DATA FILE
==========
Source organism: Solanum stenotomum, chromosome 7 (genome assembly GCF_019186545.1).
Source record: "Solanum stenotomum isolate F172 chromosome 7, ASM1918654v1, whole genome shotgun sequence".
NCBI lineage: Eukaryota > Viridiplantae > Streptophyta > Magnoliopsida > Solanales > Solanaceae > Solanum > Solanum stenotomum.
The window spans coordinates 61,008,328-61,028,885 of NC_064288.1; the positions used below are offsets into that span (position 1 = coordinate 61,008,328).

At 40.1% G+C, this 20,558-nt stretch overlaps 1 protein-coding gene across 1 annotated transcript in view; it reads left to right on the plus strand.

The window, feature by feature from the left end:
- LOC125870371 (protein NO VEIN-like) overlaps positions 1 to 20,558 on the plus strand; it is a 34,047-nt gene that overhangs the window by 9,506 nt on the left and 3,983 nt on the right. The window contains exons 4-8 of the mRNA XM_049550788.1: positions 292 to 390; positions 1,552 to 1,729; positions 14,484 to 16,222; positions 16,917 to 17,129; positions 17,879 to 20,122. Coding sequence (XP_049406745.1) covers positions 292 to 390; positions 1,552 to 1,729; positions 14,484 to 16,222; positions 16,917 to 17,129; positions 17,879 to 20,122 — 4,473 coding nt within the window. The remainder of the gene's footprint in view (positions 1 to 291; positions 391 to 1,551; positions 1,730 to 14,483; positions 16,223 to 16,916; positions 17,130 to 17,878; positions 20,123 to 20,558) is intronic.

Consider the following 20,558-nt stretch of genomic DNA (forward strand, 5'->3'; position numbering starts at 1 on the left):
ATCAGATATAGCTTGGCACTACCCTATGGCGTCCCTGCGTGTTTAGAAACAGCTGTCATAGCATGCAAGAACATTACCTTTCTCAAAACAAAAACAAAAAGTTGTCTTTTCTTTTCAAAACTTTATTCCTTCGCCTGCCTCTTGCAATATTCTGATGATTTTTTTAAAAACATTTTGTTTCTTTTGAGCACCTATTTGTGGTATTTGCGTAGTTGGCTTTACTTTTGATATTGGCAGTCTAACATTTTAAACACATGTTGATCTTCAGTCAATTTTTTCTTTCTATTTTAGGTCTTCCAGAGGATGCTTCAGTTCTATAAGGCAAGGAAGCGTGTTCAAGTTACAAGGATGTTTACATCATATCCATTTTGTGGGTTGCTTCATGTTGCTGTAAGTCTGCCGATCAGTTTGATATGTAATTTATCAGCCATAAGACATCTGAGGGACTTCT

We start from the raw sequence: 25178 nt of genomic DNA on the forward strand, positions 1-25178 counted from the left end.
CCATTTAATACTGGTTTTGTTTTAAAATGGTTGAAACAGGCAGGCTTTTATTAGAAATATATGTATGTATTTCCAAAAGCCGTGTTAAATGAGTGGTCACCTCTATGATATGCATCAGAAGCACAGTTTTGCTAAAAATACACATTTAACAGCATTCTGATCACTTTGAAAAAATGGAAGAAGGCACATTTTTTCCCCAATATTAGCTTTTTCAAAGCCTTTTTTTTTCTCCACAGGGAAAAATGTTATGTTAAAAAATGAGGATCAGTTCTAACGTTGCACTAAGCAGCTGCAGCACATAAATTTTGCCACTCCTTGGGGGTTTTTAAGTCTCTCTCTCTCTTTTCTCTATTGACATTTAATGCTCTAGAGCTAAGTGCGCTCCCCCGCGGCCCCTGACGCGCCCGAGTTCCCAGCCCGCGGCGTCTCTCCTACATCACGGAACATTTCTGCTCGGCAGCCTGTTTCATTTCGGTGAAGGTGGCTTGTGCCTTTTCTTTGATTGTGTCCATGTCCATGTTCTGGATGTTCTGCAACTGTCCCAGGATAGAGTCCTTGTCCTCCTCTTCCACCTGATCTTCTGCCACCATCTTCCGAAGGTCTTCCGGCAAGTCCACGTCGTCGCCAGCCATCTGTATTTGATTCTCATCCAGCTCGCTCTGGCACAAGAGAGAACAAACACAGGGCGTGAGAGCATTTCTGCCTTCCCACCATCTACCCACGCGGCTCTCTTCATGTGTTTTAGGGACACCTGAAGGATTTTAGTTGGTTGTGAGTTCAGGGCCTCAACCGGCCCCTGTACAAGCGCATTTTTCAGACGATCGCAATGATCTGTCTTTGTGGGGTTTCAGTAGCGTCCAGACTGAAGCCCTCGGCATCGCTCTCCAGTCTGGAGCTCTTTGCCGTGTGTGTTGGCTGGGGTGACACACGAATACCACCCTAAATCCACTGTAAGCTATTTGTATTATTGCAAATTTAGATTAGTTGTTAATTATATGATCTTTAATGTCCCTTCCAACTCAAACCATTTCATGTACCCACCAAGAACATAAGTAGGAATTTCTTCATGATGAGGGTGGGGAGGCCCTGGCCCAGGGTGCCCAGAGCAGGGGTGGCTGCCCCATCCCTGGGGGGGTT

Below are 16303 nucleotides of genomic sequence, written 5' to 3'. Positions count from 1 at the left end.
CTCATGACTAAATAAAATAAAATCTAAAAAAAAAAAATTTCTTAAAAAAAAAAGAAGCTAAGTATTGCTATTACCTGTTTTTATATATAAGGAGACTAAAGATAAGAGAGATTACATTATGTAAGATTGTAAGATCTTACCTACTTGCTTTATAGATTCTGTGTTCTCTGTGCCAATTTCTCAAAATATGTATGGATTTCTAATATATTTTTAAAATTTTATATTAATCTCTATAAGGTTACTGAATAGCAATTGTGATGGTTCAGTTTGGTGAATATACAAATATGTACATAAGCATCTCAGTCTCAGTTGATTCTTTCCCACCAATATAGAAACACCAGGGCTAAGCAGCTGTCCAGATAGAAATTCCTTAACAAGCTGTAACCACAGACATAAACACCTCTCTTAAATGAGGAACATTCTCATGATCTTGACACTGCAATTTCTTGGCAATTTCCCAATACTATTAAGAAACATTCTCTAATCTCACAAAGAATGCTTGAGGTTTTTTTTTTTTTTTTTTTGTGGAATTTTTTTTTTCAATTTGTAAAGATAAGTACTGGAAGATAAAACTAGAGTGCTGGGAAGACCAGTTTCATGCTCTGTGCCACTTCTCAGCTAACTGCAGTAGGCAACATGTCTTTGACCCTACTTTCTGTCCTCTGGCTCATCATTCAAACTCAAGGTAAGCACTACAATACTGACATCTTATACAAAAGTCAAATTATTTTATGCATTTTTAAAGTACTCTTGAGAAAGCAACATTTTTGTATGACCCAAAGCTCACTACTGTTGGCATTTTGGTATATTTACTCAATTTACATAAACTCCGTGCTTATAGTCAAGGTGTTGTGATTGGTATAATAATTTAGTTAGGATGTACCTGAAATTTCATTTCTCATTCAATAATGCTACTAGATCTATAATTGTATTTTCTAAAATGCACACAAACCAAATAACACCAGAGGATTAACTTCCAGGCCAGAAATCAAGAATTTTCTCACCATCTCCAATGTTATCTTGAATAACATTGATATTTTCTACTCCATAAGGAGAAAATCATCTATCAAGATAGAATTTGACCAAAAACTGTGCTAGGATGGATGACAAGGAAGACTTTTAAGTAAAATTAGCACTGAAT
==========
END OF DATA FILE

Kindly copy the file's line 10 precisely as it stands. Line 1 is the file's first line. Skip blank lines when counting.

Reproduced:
We start from the raw sequence: 25178 nt of genomic DNA on the forward strand, positions 1-25178 counted from the left end.